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Unsure of the appropriate way to pack up and leave your job? Here’s what you need to know. [TWEET]
You got the job offer! Congratulations. You made it through rounds of interviews and now have an exciting new opportunity in front of you.
According to the data published by the Bureau of Labor Statistics, more than 3 million employees voluntarily left their jobs in November 2016. That may be a reflection of the improving economy, as well as the increasing level of employee dissatisfaction. A recent study by Mercer showed that 2 out of 5 private sector employees are considering leaving their jobs.
Excitement aside, your next step may be tricky. You have to tell your managers and co-workers that you have accepted an offer elsewhere, and that can be nerve-wracking. When do you tell them? How do you prepare for the conversation? What if they get upset you are quitting your job?
Don’t you wish there was a checklist for resigning from a job?
Actually, you don’t have to wish for it. Here is what you need to do to quit your job with grace.
That means a signed offer letter or an employment agreement, finalized details on benefits, any additional steps you may have to take before you start (certain positions require tests and vaccinations), and your start date. Get your ducks in a row, and be 100% certain that you have a place to land after quitting your job.
Consider your timing. Two weeks’ notice is the business norm, and common courtesy to your employer. Even though you may not be technically required to give more notice than that (check your contract), in some situations you may consider doing so anyway. If your position is specialized, complex, or mission-critical to the company, you may think about staying longer to give your employer time to find your successor. If your industry has a busy season, you may time your departure in a way that does not leave your team in a lurch.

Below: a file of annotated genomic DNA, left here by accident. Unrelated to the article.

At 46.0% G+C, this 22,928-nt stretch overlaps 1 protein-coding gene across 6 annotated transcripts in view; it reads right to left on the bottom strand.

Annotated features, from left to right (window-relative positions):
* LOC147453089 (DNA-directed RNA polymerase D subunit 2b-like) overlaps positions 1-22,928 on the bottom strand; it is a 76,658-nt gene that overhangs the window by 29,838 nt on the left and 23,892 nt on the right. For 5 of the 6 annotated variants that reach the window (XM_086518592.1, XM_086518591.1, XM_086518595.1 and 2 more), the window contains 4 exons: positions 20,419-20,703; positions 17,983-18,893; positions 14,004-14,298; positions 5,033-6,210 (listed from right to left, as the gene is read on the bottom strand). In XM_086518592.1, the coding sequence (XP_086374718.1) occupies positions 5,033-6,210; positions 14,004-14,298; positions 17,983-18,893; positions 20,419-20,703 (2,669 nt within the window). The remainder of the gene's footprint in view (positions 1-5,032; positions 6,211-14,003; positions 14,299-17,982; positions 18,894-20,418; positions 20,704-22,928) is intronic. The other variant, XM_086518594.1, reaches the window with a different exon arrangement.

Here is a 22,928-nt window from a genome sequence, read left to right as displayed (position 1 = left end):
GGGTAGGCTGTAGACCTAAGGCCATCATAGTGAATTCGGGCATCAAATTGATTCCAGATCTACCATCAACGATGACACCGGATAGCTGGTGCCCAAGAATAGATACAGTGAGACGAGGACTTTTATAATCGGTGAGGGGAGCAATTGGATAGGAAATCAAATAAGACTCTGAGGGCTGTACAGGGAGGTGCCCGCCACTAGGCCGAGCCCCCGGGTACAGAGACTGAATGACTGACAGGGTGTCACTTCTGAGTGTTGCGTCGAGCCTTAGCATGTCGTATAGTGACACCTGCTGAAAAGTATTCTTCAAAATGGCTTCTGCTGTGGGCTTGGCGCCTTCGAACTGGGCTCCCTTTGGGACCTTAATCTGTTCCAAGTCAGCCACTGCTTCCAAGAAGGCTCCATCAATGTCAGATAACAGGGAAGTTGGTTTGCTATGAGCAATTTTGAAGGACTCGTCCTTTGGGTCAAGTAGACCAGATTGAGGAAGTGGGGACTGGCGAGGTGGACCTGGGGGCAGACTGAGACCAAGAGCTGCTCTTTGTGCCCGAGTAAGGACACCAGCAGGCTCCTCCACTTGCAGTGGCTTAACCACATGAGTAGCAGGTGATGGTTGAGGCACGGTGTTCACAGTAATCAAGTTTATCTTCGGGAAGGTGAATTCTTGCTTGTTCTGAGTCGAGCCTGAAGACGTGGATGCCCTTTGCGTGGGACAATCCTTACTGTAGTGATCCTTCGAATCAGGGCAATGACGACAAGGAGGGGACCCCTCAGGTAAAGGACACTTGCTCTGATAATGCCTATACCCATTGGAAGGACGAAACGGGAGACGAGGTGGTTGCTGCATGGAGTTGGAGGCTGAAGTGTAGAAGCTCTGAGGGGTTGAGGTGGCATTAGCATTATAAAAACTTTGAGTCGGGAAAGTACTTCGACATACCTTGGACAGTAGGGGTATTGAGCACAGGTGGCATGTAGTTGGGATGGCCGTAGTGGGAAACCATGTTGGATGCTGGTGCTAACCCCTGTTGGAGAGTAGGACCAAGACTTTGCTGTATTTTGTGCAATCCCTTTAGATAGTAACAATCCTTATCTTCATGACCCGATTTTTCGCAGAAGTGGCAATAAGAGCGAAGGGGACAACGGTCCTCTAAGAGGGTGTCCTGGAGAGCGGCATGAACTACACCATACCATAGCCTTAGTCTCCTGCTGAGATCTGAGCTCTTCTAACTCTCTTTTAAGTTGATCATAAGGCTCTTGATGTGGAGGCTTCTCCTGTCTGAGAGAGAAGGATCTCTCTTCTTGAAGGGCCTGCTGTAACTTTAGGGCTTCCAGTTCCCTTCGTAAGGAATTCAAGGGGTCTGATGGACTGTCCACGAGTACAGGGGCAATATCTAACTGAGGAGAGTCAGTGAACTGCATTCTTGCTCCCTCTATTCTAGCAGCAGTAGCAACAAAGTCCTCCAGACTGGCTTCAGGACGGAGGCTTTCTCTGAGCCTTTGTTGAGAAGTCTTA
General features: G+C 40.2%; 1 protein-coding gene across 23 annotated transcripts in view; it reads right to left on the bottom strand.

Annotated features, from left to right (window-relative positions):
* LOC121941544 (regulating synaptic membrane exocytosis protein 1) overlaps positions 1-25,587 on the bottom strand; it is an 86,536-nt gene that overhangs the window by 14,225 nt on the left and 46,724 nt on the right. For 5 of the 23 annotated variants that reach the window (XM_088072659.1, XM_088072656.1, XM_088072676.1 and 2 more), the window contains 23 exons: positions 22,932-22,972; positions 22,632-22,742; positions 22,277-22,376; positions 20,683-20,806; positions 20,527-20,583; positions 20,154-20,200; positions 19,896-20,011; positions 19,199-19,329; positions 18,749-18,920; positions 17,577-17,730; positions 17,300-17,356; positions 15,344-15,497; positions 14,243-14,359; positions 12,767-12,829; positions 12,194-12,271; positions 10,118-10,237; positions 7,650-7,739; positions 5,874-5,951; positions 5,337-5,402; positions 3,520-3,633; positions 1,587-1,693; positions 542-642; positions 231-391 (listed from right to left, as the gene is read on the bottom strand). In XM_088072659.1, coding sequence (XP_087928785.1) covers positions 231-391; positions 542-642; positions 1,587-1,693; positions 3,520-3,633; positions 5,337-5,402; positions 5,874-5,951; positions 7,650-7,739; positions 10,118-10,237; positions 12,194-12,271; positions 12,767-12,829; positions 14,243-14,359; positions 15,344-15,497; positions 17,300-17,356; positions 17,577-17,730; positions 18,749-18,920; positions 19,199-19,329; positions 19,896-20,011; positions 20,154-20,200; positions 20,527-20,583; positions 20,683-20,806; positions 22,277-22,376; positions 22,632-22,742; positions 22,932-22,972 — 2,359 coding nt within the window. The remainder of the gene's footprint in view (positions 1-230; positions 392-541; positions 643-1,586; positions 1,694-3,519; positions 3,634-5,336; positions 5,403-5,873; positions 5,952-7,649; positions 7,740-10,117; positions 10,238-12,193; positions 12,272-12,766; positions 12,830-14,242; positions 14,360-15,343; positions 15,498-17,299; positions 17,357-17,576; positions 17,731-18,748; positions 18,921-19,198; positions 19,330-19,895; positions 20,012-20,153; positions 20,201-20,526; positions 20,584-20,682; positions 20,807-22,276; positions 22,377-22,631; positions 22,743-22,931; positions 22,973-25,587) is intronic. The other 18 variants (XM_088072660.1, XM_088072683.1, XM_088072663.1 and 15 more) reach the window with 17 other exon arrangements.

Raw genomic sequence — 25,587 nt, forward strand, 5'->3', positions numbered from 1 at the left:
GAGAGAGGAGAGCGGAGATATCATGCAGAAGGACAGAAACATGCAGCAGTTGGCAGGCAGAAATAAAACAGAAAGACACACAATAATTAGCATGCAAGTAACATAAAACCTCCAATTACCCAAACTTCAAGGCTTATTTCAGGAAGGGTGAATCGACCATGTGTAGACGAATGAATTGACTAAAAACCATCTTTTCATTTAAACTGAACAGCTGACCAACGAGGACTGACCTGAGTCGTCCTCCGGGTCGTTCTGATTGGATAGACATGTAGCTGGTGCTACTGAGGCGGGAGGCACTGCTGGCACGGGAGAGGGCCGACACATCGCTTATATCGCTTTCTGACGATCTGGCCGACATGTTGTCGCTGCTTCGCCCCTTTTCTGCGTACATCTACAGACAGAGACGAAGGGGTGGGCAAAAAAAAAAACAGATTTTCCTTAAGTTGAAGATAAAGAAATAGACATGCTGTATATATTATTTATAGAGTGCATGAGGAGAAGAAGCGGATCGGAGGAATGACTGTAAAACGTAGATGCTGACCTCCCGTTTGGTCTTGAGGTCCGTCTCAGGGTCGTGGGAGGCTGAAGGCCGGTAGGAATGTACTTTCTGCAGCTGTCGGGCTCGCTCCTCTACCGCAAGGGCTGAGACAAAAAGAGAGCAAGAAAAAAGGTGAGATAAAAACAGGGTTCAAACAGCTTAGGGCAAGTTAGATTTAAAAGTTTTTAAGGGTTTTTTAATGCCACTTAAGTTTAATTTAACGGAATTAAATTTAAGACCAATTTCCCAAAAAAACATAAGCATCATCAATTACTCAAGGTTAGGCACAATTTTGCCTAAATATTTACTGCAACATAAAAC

When I was transitioning out of a Controller role to move across the country, I gave what amounted to 6 months’ notice. It may seem extreme, but I had a great relationship with my boss (who remains a mentor to this day), and knew that he would be supportive of my decision. I wanted to leave him in a good place, with a strong team led by a Controller who had the benefit of an extended on-boarding process. I helped my boss hire my successor, and trained her before I left. I also timed my departure to happen after key annual deliverables were completed. My boss has been appreciative ever since.
Create a transition plan. Think of it as a care packet for your successor. List key deadlines, status on the projects you won’t be able to complete, and critical bits of information that you would want to know if you were in their shoes.
Skeptics may argue that your successor won’t read this document, and you are wasting your time. That is always a possibility. The way I see it, it does not matter whether your successor uses the document or ignores it. For the rest of your professional life, you get the benefit of knowing that you have done your best to leave your area in a good, easy-to-pick-up condition. That is worth something.